The new hire training program should mature to incorporate sales skills training like discovery, storytelling, value selling and maybe even negotations.

A formal product certification program should be introduced that matures the product training by adding in verfication of knowledge.  Sales playbooks will become very useful to provide sales teams with the tools but also to align resources and tools developed across the sales operations, marketing and product departments.

# of Sales People: 1000 to 5000

Companies in this category are looking for massive scale and sustained growth.  Coaching extends beyond the manager to peer to peer feedback.  Social performance management is a great new culture building change to introduce and make happen.  Tools like work.com help drive this.

The sales process is augemented with deal desks to support functions like sales references, request for proposals (RFP), business cases, presentation assistance and anything that can accelerate the sales cycle and remove administrative work from the sales person’s weekly to do list.  Deal desks also serves as a way to scale best practice sharing across sales teams and deals.

Training should evolve to include learning paths by role. The product certification is now coupled with a sales certification program that begins to drive compliance and knowledge checks across the sales process, objection handling, sales skills and closing.

# of Sales People: 5000+

With companies this size, the productivity programs tend to start becoming more specialized by role, division, segment and product. The key is to continue to drive agility, innovation but with massive scale.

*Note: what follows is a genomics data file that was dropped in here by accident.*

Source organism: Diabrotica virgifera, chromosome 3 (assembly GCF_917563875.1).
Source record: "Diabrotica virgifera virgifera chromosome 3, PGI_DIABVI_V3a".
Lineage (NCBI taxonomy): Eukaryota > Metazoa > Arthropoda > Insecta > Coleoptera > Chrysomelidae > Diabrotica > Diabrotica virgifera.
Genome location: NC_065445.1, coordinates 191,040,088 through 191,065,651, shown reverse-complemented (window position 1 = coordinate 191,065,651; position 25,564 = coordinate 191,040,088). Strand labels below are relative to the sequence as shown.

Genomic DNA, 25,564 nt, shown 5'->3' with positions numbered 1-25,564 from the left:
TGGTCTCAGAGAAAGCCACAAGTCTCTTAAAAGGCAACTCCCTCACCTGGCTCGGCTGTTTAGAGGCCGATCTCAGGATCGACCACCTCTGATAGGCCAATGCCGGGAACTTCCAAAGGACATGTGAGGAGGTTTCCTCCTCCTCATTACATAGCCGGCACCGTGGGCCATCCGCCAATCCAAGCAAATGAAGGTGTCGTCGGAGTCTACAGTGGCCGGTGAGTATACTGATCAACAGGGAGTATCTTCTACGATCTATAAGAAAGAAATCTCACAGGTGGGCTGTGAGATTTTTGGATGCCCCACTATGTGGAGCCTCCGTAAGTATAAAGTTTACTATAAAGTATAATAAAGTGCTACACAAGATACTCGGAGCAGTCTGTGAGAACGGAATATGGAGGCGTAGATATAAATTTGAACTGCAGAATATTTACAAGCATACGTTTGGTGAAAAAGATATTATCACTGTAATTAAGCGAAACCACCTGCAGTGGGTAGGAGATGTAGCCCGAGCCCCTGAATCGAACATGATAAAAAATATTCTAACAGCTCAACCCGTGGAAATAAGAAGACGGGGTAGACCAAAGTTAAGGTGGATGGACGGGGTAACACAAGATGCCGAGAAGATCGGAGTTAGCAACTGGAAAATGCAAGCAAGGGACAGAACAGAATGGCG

Sales processes are more complex and keeping one consolidated forecast becomes a top challenge.  If it’s not in the Salesforce Sales Cloud product then remember it didn’t happen. A core value that emerged at the beginning becomes critical to continue to keep alive.

Learning becomes more social with training coming from marketing and products but training now comes from sales people and sales managers. It’s easy to self-publish training thta is reviewed, approved and shared.  A university is born to officiate all the the training and drive more scale, verification and relevance. Sales people are now asking about career planning and it’s time (if you haven’t done so already) to get formalized career paths documented and shared across the organization. If you don’t, you risk losing your sales people.

It’s important to respect where you are in the cycle of company growth and appreciate what is most imporant to implement and when to implement it.  There is a lot more one can do in each category but in the context of sales productivity these are the basics that will have a material impact on your business.

If there is only one takeaway from this blog post, it is that you should make sure you have your sales values documented and shared across your sales organization as early as you can in your company’s history.

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About the Author
Elay Cohen

Elay Cohen

Elay Cohen is the author of SalesHood: How Winning Sales Managers Inspire Sales Teams to Succeed and the co-founder of SalesHood, a SaaS sales enablement platform and community for sales professionals. Elay is the former Senior Vice President of Sales Productivity at Salesforce. Recognized as the company's "2011 Top Executive", and credited for creating and executing all of Salesforce's sales productivity programs that accelerated its growth from $300M to $3B+ in revenue. The sales training and sales support innovations delivered over these years by Elay and his team to thousands of sales reps resulted in unprecedented hypergrowth. He also created the Partner Relationship Management (PRM) category.